In wake of soldier Charlie Morgan’s death, the fight for equality continues
Chief Warrant Office Charlie Morgan reaches out to embrace her wife Karen at their home in New Durham on November 15, 2012. Earlier this year, Morgan stopped receiving chemotherapy for her Stage IV breast cancer and is on convalescence leave from her full-time position in the New Hampshire National Guard. She and Karen continue to advocate for the repeal of Defense of Marriage Act. (ANDREA MORALES / Monitor staff)
Just one day after the death of Charlie Morgan, a chief warrant officer in the New Hampshire National Guard who championed equal benefits for same-sex military couples, Defense Secretary Leon Panetta announced the extension of certain benefits for those couples, such as burial at national cemeteries and on-base housing.
But the Department of Defense’s ability to extend benefits is limited, and the fight to fully extend rights for same-sex couples will play out before the U.S. Supreme Court when it hears a challenge to the federal Defense of Marriage Act in March. If the court strikes the law down, the Department of Defense will be able to give same-sex spouses all the benefits that heterosexual spouses receive, including access to health care and survivor benefits. The case, Windsor v. United States, makes the same constitutional arguments as one filed by OutServe, an organization supporting lesbian, gay, bisexual and transgender military members, in October 2011. Morgan and her wife, Karen Morgan, are plaintiffs in that case.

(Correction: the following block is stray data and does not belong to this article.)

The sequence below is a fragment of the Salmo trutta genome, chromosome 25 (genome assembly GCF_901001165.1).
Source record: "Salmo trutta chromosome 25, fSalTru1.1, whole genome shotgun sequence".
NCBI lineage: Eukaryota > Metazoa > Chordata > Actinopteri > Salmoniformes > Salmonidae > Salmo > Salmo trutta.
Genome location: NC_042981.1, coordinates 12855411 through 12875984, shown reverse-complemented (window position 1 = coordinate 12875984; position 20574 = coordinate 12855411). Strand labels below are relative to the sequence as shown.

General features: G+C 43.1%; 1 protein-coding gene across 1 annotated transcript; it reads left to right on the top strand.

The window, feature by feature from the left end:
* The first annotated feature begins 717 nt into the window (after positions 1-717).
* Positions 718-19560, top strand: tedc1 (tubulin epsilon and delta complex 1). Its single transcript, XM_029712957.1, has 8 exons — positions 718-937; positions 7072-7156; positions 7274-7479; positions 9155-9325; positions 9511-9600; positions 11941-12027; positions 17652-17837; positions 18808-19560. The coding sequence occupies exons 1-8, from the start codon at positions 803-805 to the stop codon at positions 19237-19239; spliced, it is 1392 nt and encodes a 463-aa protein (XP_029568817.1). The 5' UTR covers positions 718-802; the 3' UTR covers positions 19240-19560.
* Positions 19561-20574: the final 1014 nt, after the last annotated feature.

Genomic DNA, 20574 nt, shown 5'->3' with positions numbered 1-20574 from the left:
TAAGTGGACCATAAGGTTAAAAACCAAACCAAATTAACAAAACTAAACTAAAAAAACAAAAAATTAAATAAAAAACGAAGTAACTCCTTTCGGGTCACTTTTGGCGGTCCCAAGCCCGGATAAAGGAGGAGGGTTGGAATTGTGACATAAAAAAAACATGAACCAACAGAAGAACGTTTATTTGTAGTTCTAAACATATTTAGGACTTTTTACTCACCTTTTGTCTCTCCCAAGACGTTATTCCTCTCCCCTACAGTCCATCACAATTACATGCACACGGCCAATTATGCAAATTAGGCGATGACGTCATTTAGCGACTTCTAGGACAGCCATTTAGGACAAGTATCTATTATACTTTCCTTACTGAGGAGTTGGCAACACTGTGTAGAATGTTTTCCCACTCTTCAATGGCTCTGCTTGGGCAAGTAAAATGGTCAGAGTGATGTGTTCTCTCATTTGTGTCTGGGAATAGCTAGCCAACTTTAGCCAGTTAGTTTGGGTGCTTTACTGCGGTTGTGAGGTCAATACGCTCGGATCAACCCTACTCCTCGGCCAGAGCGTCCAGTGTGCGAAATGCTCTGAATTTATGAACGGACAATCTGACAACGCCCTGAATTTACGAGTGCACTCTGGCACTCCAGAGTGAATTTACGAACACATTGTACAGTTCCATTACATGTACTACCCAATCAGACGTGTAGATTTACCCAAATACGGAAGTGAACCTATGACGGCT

Advocates for these rights say they won’t forget Morgan’s dedication to the cause.
“She was fighting up through the very last minute, and the movement for full LGBT equality in this country has forever been changed because of the work that she did and the face that she and her family gave to this fight,” said Zeke Stokes, communications director for OutServe.
Morgan, who died from breast cancer Sunday morning, became a face for the movement in September 2011, following the repeal of the military’s “Don’t Ask, Don’t Tell” rule, when she announced on MSNBC that she was a lesbian. Until that time, she had to keep her wife a secret from everyone in the military. Since making her announcement, Morgan became a vocal advocate for equal benefits for same-sex military couples. As the law now stands, Karen won’t get survivor benefits that could help her care for the couple’s 5-year-old daughter, Casey Elena. The Pentagon doesn’t have the power to extend certain benefits while the Defense of Marriage Act is in place.